City, citizens banding together in last effort to save 600 block of Main Street

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City, citizens banding together in last effort to save 600 block of Main Street

A drone photo shows the exposed posterior to the Main Street building community advocates are hoping to save.

A drone photo shows the exposed posterior to the Main Street building community advocates are hoping to save.

A drone photo shows the exposed posterior to the Main Street building community advocates are hoping to save.

A drone photo shows the exposed posterior to the Main Street building community advocates are hoping to save.

By Christine Holmes, News Director

After five years of trying to come up with a solution for the now condemned buildings in the 600 block of Downtown Zanesville’s Main Street, council members are giving it three more months to work with community advocates intent on saving the facades. 

Throughout those five years, several avenues have been explored, from saving the building to saving just the facades to not saving anything at all.

“It hasn’t come to fruition, you got us there, but it’s not from not trying,” said councilman and public safety committee member Steve Foreman to the guests advocating to save the structures. 

As discussion began, committee chair Rob Sharrer said the city needs to get legislation to city council as soon as possible due to major safety concerns.

Currently, the alley behind the buildings is closed due to a partial collapse. 

“We’ve been dealing with this since 2014 when we discovered the initial collapse of the building,” said Tim Smith of Zanesville’s Building and Code Enforcement. 

Since then, even more portions of the building have collapsed, causing a threat to citizens’ safety.

“If we would have spent $120,000 five years ago, we could have saved and stabilized the building,” said Smith.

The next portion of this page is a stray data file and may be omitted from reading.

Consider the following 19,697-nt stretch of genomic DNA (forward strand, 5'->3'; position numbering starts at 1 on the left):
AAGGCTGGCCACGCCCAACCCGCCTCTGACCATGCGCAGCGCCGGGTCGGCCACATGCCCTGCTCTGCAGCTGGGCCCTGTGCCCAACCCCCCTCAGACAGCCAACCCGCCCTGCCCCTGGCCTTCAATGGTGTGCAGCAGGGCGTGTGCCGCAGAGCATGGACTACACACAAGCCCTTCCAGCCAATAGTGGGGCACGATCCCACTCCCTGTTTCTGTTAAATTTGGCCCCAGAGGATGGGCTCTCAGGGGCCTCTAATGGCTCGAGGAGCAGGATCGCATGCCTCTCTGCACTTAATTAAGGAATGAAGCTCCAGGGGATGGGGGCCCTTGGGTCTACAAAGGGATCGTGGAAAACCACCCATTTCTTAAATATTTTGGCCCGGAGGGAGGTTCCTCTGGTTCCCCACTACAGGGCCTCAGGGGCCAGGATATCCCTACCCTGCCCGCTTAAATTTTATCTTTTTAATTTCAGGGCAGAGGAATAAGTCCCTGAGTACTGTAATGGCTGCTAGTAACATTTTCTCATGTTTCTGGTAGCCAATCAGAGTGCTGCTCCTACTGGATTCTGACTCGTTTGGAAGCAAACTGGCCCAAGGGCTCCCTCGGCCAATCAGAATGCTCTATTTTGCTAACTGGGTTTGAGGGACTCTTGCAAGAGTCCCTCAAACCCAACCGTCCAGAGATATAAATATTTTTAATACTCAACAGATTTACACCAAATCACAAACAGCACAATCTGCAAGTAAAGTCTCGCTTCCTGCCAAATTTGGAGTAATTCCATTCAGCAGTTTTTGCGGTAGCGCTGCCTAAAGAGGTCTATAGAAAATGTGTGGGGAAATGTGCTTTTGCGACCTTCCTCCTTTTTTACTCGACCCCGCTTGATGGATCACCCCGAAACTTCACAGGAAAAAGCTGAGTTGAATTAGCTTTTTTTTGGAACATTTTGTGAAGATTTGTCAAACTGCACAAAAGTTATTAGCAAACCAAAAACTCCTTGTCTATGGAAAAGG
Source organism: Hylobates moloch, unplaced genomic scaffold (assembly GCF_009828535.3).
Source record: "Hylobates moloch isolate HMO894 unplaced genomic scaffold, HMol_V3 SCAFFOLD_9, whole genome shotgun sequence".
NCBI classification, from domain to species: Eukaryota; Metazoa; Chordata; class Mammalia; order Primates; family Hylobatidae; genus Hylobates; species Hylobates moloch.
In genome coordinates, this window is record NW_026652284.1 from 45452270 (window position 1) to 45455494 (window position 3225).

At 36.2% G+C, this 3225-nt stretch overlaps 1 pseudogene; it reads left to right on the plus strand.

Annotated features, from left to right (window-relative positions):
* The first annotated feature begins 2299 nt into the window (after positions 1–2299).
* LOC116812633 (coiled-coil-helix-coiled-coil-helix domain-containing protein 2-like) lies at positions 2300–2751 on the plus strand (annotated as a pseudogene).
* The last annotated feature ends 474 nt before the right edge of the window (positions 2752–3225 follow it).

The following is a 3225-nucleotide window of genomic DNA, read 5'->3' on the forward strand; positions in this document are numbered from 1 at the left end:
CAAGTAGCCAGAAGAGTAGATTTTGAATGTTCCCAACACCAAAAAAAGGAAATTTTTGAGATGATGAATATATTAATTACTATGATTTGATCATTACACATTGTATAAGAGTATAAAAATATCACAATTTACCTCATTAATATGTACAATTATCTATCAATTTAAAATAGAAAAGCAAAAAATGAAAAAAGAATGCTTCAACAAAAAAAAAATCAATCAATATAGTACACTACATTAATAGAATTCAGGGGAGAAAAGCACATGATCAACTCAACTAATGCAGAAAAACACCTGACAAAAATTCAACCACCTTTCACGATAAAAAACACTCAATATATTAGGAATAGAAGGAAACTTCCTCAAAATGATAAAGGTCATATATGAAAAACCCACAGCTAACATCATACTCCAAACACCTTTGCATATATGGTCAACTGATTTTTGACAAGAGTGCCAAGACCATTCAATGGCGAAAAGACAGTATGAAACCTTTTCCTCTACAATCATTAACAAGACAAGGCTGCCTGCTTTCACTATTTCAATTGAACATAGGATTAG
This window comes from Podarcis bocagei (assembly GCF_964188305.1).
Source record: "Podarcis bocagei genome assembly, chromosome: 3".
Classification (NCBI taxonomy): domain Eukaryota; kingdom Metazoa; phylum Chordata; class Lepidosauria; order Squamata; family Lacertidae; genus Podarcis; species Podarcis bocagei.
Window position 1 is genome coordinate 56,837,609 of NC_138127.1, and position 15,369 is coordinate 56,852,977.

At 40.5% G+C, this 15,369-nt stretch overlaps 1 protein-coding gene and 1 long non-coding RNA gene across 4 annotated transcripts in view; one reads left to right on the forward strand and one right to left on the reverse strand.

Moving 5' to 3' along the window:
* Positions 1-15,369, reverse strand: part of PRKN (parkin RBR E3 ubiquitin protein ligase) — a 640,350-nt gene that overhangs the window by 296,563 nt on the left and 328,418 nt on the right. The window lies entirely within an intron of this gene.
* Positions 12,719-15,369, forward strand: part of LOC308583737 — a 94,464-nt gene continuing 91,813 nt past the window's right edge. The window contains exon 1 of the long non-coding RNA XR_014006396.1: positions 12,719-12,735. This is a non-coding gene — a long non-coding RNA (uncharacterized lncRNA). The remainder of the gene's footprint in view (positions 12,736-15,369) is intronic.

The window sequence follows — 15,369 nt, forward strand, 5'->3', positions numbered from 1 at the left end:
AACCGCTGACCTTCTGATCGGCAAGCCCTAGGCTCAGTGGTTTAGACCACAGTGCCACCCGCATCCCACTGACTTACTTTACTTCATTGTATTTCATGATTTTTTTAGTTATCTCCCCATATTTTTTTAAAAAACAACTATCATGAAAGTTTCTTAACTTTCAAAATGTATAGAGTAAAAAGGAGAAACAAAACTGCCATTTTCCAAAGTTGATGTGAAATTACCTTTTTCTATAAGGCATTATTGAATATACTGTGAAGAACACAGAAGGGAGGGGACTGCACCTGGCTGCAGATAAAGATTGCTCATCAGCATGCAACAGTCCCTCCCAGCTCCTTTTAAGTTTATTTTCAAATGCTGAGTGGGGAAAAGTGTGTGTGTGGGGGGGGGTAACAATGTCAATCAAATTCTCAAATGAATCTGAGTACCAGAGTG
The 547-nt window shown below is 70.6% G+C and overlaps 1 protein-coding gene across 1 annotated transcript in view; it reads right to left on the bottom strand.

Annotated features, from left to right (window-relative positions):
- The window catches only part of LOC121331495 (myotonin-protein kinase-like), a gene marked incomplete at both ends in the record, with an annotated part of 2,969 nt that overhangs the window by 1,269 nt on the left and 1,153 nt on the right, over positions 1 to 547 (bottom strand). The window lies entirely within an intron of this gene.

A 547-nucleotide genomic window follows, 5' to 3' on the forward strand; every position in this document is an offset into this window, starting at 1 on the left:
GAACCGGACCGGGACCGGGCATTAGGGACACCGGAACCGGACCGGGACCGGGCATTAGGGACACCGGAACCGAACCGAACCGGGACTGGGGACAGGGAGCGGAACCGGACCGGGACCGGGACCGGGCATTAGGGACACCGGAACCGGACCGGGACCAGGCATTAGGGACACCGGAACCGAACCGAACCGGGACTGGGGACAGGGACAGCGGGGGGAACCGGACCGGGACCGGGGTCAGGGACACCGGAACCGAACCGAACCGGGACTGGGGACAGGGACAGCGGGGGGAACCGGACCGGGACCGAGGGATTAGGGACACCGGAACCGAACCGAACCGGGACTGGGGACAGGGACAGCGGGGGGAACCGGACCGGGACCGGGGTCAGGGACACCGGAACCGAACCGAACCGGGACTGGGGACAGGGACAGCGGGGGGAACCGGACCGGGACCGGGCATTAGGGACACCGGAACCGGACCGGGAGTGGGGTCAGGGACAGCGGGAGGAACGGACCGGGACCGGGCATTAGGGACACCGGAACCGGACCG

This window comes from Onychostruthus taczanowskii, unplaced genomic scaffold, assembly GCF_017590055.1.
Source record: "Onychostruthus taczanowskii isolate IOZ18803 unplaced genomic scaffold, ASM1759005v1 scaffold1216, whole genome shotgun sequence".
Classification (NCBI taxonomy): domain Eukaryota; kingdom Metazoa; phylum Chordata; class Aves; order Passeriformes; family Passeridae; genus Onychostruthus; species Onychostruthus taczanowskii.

However, he added that the City had no legal right to do that then since foreclosures on the property still had to happen. 

“I don’t want to see a big hole in Downtown Zanesville,” said Smith. 

Smith said he understands a lot of people want to see the stretch of buildings saved, but it’s beyond that. 

According to Smith, the process of reinforcing the building’s structure was delayed due to legal matters and the hope to get private enterprise involved in restoration. 

Plans to grant the Zanesville-Muskingum County Port Authority $900,000 in January fell through due to lack of private business interest and insurance costs in the interim. 

But the cost to demolish the building will still be significant. 

“This is not going to be a cheap proposition to eliminate the potential hazard that we have on Main Street,” said Smith. 

Reiterating the potential dangers associated with the building was Public Safety Director Keane Toney, who said the fire chief won’t allow his firefighters to enter the building should it be necessary. 

Toney said Fire Chief Jeff Bell calls the buildings a “death trap.”

Smith added that engineers hired to assess the building also refused to enter the buildings. 

When the discussion opened up for public comment, local business owners, artists and others invested in the downtown area voiced that maybe there’s still another solution that doesn’t involve demolition. 

Shirley Labaki, who owns part of the now condemned stretch of buildings, said when the initial collapse happened five years ago, she took the advice of engineers and reinforced her building’s front and back walls with a steel beam. However, it’s a connected wall between her building and the neighboring parcel that puts her entire property at risk of loss if it’s demolished. 

“These buildings are beautiful,” said Labaki. “It’s all that’s left of our past.”

President of the Zanesville-Muskingum County Chamber of Commerce Dana Matz suggested looking for a company that would be willing to match the city’s $900,000 contribution in order to keep the buildings in place. 

After further discussion, Smith proposed to Labaki that if she and other private citizens could find funding and a willing restoration contractor, the City would look for ways to match that money.

“It’s going to take private incentive,” said Smith.

The group of citizens accepted Smith’s offer, and a motion was made by Sharrer to give the committee and advocates three months to find an alternative solution to save the 600 block of Main Street. 

“This is the last chance to do it,” said Sharrer, who said the City will see if it’s possible to find $900,000 in bond money to match. 

The group now has until Oct. 9 before a definite decision to save or demolish the buildings must be made, although that date can be moved by the committee.

Should another collapse occur before the deadline, Building and Code Enforcement will have the ultimate decision.